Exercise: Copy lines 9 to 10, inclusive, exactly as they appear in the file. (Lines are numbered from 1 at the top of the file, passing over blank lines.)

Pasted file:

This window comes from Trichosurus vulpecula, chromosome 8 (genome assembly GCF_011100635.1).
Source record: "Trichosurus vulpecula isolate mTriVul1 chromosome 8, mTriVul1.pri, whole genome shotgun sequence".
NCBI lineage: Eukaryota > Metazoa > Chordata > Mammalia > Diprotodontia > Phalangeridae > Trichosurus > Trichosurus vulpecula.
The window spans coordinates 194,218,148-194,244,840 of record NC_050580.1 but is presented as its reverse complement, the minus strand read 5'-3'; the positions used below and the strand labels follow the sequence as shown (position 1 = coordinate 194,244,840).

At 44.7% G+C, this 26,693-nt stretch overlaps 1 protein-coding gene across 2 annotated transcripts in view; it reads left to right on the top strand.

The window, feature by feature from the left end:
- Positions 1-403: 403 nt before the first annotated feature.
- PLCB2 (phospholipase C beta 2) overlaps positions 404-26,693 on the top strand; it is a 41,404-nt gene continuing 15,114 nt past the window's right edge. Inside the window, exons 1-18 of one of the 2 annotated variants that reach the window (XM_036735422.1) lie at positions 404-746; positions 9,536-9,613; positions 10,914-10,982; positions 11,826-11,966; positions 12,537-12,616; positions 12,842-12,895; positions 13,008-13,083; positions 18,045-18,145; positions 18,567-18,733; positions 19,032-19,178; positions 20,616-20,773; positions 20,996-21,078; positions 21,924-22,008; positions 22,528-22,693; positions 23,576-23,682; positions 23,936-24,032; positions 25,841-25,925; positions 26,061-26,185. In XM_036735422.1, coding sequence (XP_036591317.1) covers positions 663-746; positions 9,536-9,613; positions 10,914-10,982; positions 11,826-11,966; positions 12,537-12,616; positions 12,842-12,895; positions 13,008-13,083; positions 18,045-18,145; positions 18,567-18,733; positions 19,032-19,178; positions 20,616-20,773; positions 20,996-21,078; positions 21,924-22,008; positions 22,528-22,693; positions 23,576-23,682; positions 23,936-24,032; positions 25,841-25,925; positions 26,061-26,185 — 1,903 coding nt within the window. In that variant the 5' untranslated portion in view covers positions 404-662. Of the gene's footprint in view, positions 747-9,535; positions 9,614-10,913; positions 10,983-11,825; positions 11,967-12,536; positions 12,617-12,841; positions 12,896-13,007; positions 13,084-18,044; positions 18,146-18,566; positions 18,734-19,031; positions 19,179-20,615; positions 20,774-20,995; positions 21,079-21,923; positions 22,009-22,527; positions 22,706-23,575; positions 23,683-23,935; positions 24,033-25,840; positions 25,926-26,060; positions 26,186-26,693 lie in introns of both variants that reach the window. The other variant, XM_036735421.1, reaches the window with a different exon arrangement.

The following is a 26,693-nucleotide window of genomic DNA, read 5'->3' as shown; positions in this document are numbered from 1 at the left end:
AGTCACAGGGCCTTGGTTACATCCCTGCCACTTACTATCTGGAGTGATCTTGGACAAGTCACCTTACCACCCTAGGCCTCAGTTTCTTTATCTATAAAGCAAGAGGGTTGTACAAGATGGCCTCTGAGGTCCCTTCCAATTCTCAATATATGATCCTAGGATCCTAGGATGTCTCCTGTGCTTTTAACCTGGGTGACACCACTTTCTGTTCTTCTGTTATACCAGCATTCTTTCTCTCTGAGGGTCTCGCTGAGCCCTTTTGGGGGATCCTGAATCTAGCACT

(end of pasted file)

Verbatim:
The following is a 26,693-nucleotide window of genomic DNA, read 5'->3' as shown; positions in this document are numbered from 1 at the left end:
AGTCACAGGGCCTTGGTTACATCCCTGCCACTTACTATCTGGAGTGATCTTGGACAAGTCACCTTACCACCCTAGGCCTCAGTTTCTTTATCTATAAAGCAAGAGGGTTGTACAAGATGGCCTCTGAGGTCCCTTCCAATTCTCAATATATGATCCTAGGATCCTAGGATGTCTCCTGTGCTTTTAACCTGGGTGACACCACTTTCTGTTCTTCTGTTATACCAGCATTCTTTCTCTCTGAGGGTCTCGCTGAGCCCTTTTGGGGGATCCTGAATCTAGCACT